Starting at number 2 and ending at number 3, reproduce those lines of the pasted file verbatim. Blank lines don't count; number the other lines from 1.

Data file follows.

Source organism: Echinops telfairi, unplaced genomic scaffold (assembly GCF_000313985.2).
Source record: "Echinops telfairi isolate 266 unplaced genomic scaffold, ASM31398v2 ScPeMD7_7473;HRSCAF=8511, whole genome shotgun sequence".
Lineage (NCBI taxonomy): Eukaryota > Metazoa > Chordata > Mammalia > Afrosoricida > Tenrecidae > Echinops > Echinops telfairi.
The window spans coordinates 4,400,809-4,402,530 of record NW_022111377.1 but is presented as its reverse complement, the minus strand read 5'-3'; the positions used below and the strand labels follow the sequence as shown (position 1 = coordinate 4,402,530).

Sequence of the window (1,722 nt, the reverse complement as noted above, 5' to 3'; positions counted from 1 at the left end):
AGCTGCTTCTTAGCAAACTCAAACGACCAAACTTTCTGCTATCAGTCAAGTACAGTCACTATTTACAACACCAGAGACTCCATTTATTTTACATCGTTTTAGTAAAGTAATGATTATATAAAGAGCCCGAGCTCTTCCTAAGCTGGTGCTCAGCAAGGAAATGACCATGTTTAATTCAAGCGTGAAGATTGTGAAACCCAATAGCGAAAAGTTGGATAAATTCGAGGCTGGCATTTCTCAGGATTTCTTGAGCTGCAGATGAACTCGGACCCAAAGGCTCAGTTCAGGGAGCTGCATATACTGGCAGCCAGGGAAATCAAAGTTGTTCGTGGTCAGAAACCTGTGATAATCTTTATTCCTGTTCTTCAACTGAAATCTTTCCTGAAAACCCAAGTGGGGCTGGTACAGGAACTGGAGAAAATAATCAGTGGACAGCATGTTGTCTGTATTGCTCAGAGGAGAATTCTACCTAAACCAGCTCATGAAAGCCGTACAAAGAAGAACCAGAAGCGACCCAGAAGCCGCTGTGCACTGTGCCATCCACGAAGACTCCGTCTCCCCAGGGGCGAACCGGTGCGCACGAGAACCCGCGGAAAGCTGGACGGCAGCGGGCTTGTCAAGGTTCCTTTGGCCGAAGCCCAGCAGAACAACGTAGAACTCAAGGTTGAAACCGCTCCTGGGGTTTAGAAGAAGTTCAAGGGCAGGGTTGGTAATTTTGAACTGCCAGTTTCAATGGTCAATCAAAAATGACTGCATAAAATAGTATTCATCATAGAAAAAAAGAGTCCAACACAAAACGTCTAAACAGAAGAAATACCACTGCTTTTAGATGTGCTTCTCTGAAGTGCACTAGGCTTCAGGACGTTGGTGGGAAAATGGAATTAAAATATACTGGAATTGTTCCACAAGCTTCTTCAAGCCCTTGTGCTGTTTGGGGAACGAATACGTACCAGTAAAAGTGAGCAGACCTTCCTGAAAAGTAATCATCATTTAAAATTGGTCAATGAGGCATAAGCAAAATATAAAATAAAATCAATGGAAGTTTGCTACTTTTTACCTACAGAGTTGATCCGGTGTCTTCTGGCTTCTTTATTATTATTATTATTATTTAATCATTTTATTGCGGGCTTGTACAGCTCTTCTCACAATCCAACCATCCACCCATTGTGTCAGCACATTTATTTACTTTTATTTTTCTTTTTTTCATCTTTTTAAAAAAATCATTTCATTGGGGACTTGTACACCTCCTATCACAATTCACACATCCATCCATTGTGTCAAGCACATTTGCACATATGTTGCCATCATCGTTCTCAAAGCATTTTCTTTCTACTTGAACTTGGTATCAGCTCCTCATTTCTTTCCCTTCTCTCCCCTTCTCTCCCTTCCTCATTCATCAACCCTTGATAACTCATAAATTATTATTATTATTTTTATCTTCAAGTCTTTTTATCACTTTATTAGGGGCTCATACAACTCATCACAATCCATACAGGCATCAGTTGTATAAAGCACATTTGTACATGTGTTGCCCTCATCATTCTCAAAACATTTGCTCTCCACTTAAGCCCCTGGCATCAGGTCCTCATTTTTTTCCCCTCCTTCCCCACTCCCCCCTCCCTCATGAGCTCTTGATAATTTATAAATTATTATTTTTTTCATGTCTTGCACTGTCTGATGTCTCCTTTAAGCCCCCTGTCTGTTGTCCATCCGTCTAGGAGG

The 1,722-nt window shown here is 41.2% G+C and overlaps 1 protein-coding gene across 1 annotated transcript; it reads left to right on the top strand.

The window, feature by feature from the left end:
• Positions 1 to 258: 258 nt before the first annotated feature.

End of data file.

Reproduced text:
Source record: "Echinops telfairi isolate 266 unplaced genomic scaffold, ASM31398v2 ScPeMD7_7473;HRSCAF=8511, whole genome shotgun sequence".
Lineage (NCBI taxonomy): Eukaryota > Metazoa > Chordata > Mammalia > Afrosoricida > Tenrecidae > Echinops > Echinops telfairi.